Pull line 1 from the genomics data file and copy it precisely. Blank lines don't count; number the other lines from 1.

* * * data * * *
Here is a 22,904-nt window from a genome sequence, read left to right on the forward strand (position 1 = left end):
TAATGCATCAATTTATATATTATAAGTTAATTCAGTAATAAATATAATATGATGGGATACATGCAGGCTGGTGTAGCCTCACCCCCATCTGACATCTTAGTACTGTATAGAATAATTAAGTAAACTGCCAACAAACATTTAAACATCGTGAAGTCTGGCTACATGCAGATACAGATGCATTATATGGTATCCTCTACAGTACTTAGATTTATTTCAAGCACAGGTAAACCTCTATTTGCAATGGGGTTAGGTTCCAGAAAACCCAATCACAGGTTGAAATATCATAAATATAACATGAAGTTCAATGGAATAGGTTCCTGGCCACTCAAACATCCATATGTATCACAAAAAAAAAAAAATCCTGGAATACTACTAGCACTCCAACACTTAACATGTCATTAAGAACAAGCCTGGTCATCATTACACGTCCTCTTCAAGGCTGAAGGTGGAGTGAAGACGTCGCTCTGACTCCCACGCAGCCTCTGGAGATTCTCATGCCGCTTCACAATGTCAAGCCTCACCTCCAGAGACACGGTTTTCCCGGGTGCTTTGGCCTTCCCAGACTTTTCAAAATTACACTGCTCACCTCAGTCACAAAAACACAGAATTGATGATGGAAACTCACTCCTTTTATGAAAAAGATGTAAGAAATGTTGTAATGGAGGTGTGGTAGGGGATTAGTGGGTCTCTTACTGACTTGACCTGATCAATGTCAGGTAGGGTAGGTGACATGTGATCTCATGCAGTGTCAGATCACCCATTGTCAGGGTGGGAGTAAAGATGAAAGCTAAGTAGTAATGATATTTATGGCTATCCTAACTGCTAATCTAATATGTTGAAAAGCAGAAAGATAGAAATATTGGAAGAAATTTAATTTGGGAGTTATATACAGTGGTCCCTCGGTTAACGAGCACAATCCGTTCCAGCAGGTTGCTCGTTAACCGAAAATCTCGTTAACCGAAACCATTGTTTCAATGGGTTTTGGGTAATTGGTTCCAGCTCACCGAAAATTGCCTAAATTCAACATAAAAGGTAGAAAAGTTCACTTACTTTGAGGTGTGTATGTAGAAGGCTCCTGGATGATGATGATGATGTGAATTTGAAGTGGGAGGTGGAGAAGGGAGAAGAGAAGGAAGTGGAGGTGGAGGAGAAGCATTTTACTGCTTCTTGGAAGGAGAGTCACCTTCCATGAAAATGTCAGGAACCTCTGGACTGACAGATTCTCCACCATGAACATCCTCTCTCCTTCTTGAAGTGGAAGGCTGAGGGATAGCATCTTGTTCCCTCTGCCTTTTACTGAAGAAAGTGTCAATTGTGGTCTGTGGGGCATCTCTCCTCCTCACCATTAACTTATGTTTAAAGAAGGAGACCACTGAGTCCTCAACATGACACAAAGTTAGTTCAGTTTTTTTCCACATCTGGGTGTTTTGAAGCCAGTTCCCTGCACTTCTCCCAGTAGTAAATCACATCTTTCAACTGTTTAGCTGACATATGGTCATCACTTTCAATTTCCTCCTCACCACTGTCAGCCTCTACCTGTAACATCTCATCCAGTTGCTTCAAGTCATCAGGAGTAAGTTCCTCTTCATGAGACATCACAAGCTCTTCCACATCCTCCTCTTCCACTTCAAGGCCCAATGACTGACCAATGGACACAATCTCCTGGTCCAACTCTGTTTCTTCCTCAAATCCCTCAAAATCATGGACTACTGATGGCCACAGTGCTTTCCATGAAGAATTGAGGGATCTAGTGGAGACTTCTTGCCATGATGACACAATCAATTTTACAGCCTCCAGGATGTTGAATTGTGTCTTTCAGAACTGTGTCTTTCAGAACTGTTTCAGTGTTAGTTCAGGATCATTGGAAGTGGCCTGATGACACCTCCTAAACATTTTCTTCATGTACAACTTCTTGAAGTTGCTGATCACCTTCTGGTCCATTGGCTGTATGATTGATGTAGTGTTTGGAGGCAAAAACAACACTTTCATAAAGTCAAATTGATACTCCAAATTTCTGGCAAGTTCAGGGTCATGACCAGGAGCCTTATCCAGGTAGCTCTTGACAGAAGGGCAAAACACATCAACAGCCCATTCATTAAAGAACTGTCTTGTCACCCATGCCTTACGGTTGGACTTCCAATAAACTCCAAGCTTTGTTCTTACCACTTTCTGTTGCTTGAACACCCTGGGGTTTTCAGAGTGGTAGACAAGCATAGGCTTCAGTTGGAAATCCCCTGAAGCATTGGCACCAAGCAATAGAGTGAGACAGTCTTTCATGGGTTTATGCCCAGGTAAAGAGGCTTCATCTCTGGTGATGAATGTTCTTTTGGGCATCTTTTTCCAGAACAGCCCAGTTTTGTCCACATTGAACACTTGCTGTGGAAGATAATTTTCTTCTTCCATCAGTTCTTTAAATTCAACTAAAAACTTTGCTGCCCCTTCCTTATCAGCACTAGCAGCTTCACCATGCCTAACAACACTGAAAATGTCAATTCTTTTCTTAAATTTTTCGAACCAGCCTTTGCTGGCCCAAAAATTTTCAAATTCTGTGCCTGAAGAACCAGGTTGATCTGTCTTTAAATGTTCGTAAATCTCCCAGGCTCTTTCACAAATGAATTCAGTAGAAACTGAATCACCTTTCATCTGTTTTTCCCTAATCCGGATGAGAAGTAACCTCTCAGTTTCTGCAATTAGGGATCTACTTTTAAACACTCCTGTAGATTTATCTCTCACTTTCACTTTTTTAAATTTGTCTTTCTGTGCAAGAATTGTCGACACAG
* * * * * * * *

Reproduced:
Here is a 22,904-nt window from a genome sequence, read left to right on the forward strand (position 1 = left end):